For reasons described above, we have also found advantages in carrying out the anodising process on metallised film with optical density of less than about 0.7, within 48 hours, and preferably within 12 hours of metallisation, since the residual metal then disappear within a few days due to oxidation via the substrate/metal interface.
The nature of the electrolyte is not critical provided that it has adequate electrical conductivity to sustain the electrolytic process and does not react with either the metal layer on the film or the subsequent oxide or hydroxide layer. We prefer to use a very dilute solution of an acid such as sulphuric acid. More concentrated solutions of acid appear to cause the formation of a non-barrier oxide.
The nature or shape of the electrodes or their orientation with respect to the film is not critical provided that they do not take part in the electrolytic process themselves and lose their conductivity (e.g. aluminium is not suitable as the anode electrode). We prefer to use a static rod or rotating roller as the anode and a plate, rod or mesh as the cathode. If the anode is in contact with the metallised surface, it is preferably in the form of a rotating roller or similar device which will not scratch or damage said surface.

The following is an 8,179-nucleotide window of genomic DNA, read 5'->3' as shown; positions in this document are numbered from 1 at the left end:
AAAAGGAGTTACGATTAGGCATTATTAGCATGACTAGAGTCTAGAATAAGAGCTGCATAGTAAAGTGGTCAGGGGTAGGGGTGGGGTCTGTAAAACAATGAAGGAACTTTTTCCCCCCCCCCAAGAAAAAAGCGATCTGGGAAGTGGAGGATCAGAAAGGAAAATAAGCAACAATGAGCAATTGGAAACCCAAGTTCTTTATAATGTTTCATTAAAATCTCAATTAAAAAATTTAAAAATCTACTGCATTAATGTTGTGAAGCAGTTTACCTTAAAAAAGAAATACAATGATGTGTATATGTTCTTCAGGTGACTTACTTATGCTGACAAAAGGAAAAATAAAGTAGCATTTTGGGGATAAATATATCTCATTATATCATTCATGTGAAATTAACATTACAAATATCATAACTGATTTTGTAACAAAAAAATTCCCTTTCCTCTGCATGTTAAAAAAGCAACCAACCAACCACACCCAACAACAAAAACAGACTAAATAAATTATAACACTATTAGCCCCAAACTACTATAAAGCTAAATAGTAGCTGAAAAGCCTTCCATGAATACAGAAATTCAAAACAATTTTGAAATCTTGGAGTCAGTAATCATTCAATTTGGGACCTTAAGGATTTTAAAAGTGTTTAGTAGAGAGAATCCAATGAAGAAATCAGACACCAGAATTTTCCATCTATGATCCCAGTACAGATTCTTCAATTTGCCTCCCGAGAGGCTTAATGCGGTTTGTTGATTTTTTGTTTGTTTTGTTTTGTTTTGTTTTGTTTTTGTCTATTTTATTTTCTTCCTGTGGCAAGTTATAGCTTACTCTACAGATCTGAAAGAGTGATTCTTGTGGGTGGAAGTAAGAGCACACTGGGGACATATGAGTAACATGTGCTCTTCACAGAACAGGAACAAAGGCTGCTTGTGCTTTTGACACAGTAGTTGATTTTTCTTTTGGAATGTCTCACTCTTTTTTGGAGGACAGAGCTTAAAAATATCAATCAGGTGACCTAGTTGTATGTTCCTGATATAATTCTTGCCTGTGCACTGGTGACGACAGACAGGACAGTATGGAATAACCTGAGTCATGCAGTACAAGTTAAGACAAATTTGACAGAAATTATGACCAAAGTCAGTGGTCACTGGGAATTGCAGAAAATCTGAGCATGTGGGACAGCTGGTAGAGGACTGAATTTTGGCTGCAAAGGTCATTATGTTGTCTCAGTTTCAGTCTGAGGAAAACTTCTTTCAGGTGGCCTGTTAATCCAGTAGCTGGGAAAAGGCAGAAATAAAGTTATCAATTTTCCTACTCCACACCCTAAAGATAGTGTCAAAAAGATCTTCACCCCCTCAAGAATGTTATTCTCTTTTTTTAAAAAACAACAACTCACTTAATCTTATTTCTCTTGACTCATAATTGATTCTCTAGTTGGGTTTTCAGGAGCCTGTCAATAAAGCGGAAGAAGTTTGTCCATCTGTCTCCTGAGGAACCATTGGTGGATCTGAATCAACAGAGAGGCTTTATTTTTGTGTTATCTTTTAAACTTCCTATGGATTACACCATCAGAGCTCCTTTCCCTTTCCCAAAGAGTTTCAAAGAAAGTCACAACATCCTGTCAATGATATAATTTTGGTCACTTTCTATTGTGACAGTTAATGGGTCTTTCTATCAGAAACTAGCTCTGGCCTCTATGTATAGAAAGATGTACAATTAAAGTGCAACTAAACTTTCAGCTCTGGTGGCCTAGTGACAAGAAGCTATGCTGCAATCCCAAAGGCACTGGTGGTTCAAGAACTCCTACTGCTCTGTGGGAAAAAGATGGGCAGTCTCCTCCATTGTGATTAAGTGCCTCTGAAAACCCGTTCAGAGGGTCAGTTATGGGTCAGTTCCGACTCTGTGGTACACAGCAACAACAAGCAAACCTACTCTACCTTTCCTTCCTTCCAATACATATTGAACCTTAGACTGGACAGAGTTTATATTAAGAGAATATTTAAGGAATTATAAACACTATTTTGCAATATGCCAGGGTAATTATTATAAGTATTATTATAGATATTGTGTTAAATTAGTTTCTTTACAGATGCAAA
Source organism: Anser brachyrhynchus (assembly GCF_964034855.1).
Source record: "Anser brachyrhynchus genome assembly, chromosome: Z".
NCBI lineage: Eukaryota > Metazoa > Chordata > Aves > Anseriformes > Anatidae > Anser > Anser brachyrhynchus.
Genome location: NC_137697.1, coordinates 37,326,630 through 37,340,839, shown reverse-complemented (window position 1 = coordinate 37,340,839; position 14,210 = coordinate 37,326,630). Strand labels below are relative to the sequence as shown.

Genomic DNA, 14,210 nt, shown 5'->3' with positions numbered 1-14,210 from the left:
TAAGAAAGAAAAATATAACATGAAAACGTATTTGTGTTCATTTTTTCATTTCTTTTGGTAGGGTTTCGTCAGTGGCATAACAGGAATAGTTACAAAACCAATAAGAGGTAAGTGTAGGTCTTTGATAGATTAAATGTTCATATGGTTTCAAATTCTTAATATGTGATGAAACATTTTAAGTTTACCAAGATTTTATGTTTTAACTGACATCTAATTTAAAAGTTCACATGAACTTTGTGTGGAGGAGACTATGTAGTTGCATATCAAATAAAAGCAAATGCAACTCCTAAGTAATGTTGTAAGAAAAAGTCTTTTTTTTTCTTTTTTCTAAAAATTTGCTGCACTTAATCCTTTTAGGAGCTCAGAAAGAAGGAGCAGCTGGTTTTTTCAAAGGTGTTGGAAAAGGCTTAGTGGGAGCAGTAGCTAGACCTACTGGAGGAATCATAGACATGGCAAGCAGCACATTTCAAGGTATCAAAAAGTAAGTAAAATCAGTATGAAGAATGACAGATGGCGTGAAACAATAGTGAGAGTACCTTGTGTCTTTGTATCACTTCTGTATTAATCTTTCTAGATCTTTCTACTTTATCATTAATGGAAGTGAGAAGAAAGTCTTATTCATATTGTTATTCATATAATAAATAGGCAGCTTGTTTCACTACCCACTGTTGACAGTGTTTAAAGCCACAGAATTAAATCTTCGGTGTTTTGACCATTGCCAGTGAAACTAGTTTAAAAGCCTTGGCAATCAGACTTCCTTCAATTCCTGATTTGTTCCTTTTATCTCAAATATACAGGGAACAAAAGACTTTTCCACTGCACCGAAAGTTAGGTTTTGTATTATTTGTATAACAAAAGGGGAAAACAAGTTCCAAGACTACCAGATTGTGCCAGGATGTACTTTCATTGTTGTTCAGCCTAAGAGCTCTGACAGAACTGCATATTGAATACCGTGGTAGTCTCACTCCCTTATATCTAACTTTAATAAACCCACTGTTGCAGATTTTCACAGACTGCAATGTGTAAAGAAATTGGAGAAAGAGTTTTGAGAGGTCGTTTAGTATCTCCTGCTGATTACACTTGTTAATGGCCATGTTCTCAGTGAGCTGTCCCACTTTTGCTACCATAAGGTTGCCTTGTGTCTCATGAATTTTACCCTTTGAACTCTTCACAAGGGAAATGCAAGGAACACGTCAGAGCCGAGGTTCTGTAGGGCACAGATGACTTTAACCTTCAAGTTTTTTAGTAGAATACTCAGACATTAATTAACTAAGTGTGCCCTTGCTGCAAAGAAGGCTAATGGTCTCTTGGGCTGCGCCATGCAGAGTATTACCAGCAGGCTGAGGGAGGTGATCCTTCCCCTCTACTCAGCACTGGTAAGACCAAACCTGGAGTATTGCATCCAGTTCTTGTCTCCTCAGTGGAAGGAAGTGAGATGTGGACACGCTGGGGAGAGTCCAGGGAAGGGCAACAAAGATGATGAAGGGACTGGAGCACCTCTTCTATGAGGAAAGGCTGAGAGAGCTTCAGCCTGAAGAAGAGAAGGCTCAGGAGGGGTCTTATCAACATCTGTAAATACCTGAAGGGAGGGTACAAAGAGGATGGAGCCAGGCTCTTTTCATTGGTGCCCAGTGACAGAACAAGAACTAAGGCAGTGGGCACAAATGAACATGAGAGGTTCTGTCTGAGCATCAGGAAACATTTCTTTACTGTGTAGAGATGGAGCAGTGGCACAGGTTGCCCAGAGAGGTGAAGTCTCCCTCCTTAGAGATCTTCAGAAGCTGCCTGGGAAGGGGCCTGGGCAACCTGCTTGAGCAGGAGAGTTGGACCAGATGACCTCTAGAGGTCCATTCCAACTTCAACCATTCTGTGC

Anode (P) and cathode (D) may be oriented at right angles to the direction of motion of the film, as shown in the diagram, (in which case it is preferred that the cathode is "downstream" of the anode), or parallel to the direction of motion of the film, so that oxidation occurs from the edge. Multiple electrode systems or other electrode orientations may also be used. Either direct or alternating current may be used. We prefer to use direct current.
The process is not limited to the complete electrolytic oxidation of the whole of the metallised layer on the substrate but may also be used to produced patterns of metal and oxide or hydroxide. Stripes of clear oxide or hydroxide can be produced in the metallised layer by using an anode which is the desired width of the clear stripe e.g. a metal roller or plate in contact with or close to the metal surface. More complex patterns can be produced by using as the anode a printing cylinder comprising conductive and non-conductive areas of the desired pattern.